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ICBC rate hike renews calls for privatization, abandoning 'sinking ship'

Last Updated Dec 15, 2018 at 2:10 pm PDT

FILE: Attorney General David Eby speaks about changes coming to ICBC during a press conference in the press gallery at Legislature in Victoria, B.C., in 2018. (THE CANADIAN PRESS/Chad Hipolito)

ICBC is recommending a 6.3-per-cent increase in rates, which BC Utilities Commission will have to approve

Critics are renewing calls for privatization in light of the rate hike

VANCOUVER (NEWS 1130) — After ICBC’s announced its proposed 6.3- per-cent rate hike, critics are renewing calls for privatized car insurance in British Columbia.

Aaron Sutherland, the Vice President of the Insurance Bureau of Canada, says drivers need an opportunity to take their business elsewhere. He says our auto insurance system is in crisis, and can’t be fixed by the Crown Insurer itself.

“Until we bring that competitive incentive here to British Columbia, it’s likely that we’re going to continue to pay more than anyone else in this country for a long time to come,” he says. “Our rates just keep going up, and up, and up.”

RELATED: ICBC to ask for 6.3% rate hike Friday

Privatization, he says, will allow drivers to shop around for insurance, and that competition will bring down the price.

“(Consumers can) shop around and find the best price, because ICBC just isn’t delivering it,” he says.

He says looking to other provinces who have private insurance, following their lead on this would makes sense.

Kris Sims with the Canadian Taxpayers Federation agrees that private options — and co-ops — would reduce the cost.

RELATED: B.C. drivers could be paying more as public auto insurer asks for a rate increase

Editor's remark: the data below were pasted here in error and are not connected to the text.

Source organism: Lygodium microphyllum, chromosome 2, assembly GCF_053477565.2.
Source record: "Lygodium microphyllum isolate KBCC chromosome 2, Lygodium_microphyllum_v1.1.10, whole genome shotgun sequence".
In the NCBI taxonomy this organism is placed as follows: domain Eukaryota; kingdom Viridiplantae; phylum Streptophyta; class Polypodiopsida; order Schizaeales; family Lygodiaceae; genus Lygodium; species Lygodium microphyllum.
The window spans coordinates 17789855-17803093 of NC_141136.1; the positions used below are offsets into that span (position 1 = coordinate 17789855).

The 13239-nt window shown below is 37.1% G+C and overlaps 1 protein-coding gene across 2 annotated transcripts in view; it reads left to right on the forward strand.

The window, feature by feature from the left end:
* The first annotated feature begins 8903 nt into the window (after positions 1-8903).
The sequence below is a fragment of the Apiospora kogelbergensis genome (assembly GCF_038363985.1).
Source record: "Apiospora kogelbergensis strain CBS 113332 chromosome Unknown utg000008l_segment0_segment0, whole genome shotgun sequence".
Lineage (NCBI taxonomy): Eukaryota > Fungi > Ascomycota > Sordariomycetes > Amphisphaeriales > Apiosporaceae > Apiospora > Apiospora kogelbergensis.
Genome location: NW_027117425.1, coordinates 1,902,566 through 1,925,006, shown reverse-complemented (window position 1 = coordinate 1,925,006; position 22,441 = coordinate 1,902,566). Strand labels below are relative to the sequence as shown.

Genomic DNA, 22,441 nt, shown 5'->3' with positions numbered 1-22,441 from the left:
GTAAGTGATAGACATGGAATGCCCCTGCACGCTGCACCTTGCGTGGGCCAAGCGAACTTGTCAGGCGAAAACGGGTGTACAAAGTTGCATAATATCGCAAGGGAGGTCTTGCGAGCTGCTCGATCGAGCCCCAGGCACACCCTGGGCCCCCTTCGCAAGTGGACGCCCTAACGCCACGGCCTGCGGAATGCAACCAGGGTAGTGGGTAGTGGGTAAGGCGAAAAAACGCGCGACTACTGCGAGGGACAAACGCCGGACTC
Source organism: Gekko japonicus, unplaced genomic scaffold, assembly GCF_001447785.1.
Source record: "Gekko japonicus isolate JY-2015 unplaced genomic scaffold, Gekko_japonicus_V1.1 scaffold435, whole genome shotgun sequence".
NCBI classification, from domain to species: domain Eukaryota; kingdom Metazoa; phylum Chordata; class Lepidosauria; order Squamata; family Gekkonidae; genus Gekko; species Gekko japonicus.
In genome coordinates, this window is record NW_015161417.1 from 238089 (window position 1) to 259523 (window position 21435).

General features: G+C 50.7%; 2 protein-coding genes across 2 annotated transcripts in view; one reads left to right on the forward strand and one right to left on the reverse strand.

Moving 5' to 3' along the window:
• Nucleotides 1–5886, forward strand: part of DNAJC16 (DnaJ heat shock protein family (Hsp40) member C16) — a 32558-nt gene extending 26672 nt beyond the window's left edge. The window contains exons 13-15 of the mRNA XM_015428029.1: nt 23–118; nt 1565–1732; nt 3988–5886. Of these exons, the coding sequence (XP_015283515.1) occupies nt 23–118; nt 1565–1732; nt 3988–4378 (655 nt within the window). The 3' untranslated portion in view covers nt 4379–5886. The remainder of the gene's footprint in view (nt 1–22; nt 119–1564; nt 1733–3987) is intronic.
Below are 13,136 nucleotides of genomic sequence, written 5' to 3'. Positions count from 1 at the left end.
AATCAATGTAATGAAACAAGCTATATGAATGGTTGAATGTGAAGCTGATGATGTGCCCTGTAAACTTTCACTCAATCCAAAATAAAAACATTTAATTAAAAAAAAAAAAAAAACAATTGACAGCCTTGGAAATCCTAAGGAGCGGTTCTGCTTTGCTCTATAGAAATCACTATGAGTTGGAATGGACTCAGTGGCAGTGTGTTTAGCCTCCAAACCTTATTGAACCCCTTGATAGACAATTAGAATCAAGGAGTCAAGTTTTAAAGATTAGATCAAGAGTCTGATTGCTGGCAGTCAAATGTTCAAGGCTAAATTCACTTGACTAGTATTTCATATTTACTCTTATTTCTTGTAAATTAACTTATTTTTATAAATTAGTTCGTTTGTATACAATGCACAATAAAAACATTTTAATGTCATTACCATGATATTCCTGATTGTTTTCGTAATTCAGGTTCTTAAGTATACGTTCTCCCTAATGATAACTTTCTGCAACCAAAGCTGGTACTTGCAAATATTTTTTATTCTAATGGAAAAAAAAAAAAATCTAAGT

She says ICBC should be changed into a co-op, similar to a credit union, and then forced to compete with other businesses. That would give drivers options to ‘take their business elsewhere’ if they aren’t happy with the rates by the Crown Insurer.

“If they’re part of that co-op, they will have much more say over their new version of ICBC, and the rest of us, who might want to shop around elsewhere, can do that.”

BC Liberal Leader: abandon ‘sinking ship’

Andrew Wilkinson says the rate increase could be about $100 per person. He says that’s a 13 per cent increase in the last two years, and it just has to stop.

The government needs to find a way to find a more affordable option for British Columbians, he says, which means looking at what other models are being used around the world.

He says it’s a broken model because costs keep going through the roof.

“David Eby keeps putting duct tape on this sinking ship of ICBC, and it’s time to decide whether or not we should be on another ship,” he says. “It’s got to work for consumers, and if it doesn’t get rid of it.

“We’re now taping up this botched model of ICBC that’s been around for 45 years, and it’s time to fix it.”

Wilkinson also says it could be converted into a mutual insurer, like a co-op or credit union.

“We’re not the only people in the world that buy auto insurance, and it’s time to get the best deal for consumers rather than patch up this state-run monopoly,” he says.

– With files from Hana Mae Nassar, Bruce Claggett, Marcella Bernardo